On this day in 1327, teenager Edward the 3rd was crowned the King of England. He was only 14 years old at the time so his first speech was a little awkward, “So, like the chancellor comes up to me and I’m like, what’s goin’ on? And he goes, well the black death is killing, like, thousands of people, so you should, you know, do something? And I’m like, why?” Anyway, he overcame all his teenage angst and became one of the greatest kings in England, proving that teenagers, though they seem dumb as hammers, sometimes grow up to be okay.
On this day in 1796, the capital of Upper Canada was moved from Newark to York which is now Toronto. Newark, by the way is now what is known as Niagara-on-the-lake, not the New Jersey Newark. Interesting, isn’t it that so many places back then were eager to call themselves Newark? Like it was a great name or something.
On this day in 1840, the Baltimore College of Dental Surgery opened, making it the first college of dental surgery incorporated in America. Remember, though, it was 1840, so the dental surgeon’s question was “Okay, Mr. Smith, we can give you a whole new set of teeth. Would you prefer cedar or alder?”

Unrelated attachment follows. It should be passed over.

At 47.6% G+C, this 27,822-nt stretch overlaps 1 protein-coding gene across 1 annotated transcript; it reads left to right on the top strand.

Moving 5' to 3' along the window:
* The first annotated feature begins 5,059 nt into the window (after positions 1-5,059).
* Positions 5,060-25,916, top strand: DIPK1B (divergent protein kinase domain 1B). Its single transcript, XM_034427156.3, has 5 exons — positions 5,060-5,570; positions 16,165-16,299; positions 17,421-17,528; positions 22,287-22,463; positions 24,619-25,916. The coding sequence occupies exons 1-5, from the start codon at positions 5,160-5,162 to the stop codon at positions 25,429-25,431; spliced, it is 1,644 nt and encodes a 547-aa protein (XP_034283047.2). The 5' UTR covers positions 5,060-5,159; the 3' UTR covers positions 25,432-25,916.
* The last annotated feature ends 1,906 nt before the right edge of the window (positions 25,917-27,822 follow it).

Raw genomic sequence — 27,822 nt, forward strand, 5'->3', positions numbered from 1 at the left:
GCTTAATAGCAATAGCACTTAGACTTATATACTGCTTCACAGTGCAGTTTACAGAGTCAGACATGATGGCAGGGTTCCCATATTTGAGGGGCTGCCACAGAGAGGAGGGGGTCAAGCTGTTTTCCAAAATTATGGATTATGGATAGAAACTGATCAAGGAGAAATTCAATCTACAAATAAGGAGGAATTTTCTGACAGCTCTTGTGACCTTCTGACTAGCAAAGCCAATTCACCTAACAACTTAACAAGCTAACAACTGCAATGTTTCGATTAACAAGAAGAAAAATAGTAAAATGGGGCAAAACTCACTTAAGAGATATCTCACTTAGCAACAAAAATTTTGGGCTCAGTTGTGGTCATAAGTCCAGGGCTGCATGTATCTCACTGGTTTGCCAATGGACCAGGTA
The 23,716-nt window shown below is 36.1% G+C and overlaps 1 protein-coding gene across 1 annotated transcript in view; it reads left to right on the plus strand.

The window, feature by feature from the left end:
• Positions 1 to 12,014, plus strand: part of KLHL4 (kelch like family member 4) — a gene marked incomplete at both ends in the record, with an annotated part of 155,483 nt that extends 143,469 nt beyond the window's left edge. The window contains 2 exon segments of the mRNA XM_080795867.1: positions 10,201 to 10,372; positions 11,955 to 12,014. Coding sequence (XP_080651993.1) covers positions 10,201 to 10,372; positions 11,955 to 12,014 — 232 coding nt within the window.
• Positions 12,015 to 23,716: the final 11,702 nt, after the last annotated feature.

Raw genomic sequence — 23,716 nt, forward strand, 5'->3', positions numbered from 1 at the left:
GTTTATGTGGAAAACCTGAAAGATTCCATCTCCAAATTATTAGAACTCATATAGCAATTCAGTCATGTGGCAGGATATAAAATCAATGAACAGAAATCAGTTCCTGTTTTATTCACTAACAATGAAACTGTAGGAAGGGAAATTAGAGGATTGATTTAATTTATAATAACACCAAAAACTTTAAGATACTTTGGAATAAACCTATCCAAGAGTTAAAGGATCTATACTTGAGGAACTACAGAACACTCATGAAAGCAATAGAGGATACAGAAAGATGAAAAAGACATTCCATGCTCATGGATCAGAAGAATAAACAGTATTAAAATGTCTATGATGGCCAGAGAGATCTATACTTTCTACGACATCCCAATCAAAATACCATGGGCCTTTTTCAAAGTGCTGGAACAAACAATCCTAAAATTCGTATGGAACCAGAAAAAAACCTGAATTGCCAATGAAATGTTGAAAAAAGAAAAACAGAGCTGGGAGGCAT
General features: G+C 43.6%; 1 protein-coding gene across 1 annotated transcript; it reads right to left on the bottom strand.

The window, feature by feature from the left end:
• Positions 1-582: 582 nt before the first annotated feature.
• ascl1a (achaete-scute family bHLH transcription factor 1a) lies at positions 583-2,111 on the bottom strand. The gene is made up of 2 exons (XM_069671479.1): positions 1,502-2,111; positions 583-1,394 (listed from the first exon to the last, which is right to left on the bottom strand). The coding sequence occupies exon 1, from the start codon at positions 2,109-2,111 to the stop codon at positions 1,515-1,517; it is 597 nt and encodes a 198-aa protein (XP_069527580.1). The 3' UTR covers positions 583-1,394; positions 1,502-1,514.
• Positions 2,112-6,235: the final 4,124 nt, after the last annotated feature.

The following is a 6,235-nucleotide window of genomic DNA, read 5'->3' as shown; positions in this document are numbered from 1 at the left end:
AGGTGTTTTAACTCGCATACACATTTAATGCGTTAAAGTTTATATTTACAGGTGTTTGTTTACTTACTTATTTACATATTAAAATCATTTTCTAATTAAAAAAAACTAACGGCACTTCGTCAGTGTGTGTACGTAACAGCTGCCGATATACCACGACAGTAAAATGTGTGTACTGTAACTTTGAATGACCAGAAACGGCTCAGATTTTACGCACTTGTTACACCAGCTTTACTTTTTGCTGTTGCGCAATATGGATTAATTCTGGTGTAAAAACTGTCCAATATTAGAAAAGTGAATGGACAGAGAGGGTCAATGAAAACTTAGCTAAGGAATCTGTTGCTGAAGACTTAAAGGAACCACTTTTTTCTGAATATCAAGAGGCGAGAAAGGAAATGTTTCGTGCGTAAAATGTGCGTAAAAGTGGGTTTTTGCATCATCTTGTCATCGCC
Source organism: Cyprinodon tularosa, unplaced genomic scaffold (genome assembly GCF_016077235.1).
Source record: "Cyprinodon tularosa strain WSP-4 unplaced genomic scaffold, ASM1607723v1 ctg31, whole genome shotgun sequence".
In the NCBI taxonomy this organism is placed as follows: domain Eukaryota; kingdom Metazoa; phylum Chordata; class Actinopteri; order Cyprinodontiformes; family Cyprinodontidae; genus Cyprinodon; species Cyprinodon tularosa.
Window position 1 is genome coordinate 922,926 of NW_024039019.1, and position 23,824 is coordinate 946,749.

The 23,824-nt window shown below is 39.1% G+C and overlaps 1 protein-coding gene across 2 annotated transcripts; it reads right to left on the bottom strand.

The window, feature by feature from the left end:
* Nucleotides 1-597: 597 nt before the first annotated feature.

On this day in 1918, Russia became one of the last countries to change over when they adopted the Gregorian Calendar, and, just like that, it suddenly became February 14th, leaving everyone who had a birthday between February 2nd and 13th really, really pissed off. This was where the old Russian expression became famous, “Where did the time go?”
On this day in 1920, the Royal Canadian Mounted Police officially came into being. Actually, they’d been around since the 1870s, but they had been called the Royal North-West Mounted Police. They also changed their motto. The new motto became, “The Mounties always get their man.” The old motto was “The Mounties always got to Manitoba”.
On this day in 1951, the first telecast of a Nevada atomic explosion was shown. Viewers loved it. A man in Nevada wrote, “I was blown away!”
If your birthday is February 1st, you share it with actor Clark Gable who was born on this day in 1901. “Gone with the Wind” is one of the greatest movies of all time, but, thanks to Clark Gable, it was a great day for cussers everywhere, because of Clark’s line, “Frankly, my dear, I don’t give a damn!” These days, “Gone with the Wind” is rated ‘G’ for family viewing.
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